Wednesday with a cooler and drier airmass moving in behind the
front. Winds will be southerly from 5 to 15 mph throughout the early
part of the week.

Wednesday night through Friday:  High pressure will build
southeastward into the region with a cooler and drier airmass.
Leaned at or warmer than ensemble guidance here given the dry
ground and recent temperature biases the past few weeks. Winds
generally westerly to southwesterly at around 10 mph.


The following discussion is for KPHL, KPNE, KTTN, KABE, KRDG, KILG,
KMIV, KACY and surrounding areas.

Most of the area remain under VFR conditions early this afternoon.
The southern TAF sites have lower clouds and scattered tstms nearby.
We have kept a mention of tstms and low mvfr conditions at KACY/KMIV
and KILG into the afternoon. The shower activity is moving very
slowly with the weaker winds aloft. A few showers could develop
further north in the Lehigh Valley according to some of the local
fcst models. We have left any shower activity out of the tafs attm
with amds possible later. Winds will remain erly at 10 to 15 kts.

Tonight...The showers will diminish this evening then skies will
clearing from N to S. We will likely hold onto some low clouds across
the srn areas. Any breaks will result in fog development across the
srn areas. Low clouds could affect KPHL/KPNE and up into KTTN also.
We have decided to preserve some of the earlier clouds in the fcst.
The guidance doesn`t mention much in the way of low clouds, but the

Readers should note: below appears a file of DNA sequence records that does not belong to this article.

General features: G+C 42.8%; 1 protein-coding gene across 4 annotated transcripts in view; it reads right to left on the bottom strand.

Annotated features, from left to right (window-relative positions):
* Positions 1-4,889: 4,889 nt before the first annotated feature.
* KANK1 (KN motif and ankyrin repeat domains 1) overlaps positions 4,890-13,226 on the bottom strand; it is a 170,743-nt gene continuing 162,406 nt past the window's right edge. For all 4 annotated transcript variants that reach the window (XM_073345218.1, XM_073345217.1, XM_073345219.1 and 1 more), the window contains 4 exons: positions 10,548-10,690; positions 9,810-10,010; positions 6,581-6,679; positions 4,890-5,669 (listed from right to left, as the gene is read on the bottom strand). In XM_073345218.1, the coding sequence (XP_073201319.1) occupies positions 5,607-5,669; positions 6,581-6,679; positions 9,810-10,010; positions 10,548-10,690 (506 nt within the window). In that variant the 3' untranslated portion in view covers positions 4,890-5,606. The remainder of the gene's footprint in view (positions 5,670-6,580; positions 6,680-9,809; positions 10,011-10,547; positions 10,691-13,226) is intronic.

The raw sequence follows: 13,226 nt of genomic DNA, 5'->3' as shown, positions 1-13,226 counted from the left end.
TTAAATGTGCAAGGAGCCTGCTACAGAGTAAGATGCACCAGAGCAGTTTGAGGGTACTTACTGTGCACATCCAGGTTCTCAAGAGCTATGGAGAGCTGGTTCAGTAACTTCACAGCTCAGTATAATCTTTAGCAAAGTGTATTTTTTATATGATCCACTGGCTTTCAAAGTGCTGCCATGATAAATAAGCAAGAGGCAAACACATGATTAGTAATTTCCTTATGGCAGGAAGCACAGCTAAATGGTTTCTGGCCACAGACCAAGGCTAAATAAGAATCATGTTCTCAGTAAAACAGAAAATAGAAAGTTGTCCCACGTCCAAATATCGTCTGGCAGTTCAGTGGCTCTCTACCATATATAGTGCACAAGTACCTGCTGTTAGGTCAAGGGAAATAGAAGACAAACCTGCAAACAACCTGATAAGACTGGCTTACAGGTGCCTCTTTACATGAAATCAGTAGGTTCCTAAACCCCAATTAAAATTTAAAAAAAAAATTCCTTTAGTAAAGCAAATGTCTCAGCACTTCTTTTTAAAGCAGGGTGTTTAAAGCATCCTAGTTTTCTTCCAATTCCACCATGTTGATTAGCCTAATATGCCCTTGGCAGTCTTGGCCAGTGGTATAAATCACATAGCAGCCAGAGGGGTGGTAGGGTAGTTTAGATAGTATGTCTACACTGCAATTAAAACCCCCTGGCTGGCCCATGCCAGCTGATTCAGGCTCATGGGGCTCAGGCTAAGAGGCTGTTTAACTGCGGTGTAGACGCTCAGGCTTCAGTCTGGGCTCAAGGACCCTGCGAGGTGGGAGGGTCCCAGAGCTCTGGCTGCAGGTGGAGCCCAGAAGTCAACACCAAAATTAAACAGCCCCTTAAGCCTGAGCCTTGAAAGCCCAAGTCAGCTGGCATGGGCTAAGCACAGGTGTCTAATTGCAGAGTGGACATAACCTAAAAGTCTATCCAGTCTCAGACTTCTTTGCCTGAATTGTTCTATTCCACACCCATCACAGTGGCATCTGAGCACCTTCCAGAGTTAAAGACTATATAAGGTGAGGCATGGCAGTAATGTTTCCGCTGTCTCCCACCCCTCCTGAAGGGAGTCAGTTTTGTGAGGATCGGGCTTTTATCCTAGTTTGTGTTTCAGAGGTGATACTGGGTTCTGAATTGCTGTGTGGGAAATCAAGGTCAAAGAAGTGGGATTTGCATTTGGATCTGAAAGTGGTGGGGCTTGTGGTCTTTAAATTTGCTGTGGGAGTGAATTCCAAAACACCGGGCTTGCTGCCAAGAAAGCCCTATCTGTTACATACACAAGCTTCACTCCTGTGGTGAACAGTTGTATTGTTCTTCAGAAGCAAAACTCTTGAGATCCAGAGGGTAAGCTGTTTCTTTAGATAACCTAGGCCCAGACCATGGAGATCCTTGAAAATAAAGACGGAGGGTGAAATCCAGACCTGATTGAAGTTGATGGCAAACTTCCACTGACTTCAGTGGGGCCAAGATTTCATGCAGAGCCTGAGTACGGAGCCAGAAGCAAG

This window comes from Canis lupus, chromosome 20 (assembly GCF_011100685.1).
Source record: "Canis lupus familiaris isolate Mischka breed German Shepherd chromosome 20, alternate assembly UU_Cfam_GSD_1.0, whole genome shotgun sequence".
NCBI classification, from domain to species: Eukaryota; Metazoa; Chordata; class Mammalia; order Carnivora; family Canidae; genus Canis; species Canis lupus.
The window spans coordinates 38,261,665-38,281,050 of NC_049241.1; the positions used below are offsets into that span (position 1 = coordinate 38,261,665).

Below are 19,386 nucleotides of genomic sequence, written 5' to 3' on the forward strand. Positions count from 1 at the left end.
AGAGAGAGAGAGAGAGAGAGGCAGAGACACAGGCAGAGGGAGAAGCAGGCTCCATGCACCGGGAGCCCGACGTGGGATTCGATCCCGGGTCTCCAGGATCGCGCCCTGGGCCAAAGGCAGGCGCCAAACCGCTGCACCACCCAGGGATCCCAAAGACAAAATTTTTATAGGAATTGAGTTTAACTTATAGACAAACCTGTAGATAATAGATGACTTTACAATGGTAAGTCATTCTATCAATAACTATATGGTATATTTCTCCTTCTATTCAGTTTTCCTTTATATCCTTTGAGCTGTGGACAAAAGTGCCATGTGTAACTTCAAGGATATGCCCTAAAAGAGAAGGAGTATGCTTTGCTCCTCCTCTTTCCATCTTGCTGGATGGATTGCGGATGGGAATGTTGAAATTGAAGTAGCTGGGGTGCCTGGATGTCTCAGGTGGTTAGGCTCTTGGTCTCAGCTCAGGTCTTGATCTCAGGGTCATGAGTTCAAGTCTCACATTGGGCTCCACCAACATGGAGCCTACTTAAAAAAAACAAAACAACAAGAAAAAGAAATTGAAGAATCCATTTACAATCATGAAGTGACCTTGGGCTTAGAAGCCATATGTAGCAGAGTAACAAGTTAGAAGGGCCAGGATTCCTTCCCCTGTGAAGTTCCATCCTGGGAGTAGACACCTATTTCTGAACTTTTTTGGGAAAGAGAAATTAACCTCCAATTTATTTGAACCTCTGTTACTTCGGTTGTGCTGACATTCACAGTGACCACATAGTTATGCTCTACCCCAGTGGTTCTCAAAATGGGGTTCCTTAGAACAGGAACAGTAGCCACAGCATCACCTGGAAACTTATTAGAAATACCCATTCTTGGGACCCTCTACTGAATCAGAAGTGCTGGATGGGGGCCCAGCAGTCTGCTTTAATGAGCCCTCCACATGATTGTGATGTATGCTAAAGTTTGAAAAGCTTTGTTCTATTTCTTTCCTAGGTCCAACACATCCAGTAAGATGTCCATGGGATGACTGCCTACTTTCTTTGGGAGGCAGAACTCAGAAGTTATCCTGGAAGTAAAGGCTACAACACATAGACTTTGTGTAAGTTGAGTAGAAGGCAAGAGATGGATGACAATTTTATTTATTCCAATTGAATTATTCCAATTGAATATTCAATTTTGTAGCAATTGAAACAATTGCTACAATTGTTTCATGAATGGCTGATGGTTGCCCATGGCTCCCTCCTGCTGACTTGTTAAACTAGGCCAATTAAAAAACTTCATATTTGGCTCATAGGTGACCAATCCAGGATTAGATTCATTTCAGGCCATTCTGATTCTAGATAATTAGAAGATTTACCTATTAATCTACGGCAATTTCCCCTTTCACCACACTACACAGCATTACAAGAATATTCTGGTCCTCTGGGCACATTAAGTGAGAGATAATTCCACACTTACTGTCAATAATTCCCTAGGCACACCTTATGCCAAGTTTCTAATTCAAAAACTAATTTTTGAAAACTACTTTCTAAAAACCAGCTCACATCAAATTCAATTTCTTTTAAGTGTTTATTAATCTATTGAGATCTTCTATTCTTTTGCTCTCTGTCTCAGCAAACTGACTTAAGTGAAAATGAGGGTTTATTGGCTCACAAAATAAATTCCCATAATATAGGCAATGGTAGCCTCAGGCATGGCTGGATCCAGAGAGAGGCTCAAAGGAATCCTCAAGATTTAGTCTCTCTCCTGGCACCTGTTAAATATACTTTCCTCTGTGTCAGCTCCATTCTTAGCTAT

pattern seems to favor it. Winds tonight light from the NE or E.

Sat...VFR conditions expected after any low clouds or morning fog
dissipates. Winds will be east at around 10 knots by early


Sunday and Sunday night: VFR. Southwest winds around 10 knots.

Monday through Tuesday night: Mainly VFR. Some scattered
thunderstorms will reduce vsbys and ceilings to MVFR and IFR at
times. The highest chances for any storms are on Tuesday.  Southwest
winds from 5 to 15 knots, highest Monday and Tuesday afternoon.

Wednesday: VFR. Northwest winds around 10 knots.



Onshore flow will continue tonight and Saturday with high
pressure building in from the north. Scattered thunderstorms across
the srn NJ and DE waters this afternoon will diminish this evening.
patchy fog is possible tonight. Seas have been steady around 3-4 ft
so far today and this will continue tonight. Seas will tick up
closer to SCA criteria seas Saturday. Confid is still not the
greatest however, we`ll just mention 4 ft seas attm and hold on the
SCA flag for now. Fair weather expected Saturday.


Saturday night through Wednesday:

Seas will remain under five feet throughout the period. The
highest seas around four feet are likely to occur into Sunday then
again on Tuesday. Top wind gusts will top out around 20 knots both
Monday and Tuesday afternoons from the south.


Moderate risk for rip currents the rest of today
and probably Sat also. High pressure will bring lighter winds and
lowering seas Sun. Risk on Sun will likely be less than Sat.




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Long Term...Gaines